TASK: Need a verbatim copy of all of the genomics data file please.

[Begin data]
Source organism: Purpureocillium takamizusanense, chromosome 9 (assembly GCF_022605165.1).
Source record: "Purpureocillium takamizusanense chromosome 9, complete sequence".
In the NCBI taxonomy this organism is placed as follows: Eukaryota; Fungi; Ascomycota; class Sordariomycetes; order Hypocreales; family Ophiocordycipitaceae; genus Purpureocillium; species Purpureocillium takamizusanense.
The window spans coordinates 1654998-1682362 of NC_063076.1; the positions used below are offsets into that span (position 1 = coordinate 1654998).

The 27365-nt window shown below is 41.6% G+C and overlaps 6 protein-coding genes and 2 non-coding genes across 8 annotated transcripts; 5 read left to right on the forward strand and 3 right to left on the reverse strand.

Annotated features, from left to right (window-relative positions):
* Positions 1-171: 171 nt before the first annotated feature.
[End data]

Source organism: Purpureocillium takamizusanense, chromosome 9 (assembly GCF_022605165.1).
Source record: "Purpureocillium takamizusanense chromosome 9, complete sequence".
In the NCBI taxonomy this organism is placed as follows: Eukaryota; Fungi; Ascomycota; class Sordariomycetes; order Hypocreales; family Ophiocordycipitaceae; genus Purpureocillium; species Purpureocillium takamizusanense.
The window spans coordinates 1654998-1682362 of NC_063076.1; the positions used below are offsets into that span (position 1 = coordinate 1654998).

The 27365-nt window shown below is 41.6% G+C and overlaps 6 protein-coding genes and 2 non-coding genes across 8 annotated transcripts; 5 read left to right on the forward strand and 3 right to left on the reverse strand.

Annotated features, from left to right (window-relative positions):
* Positions 1-171: 171 nt before the first annotated feature.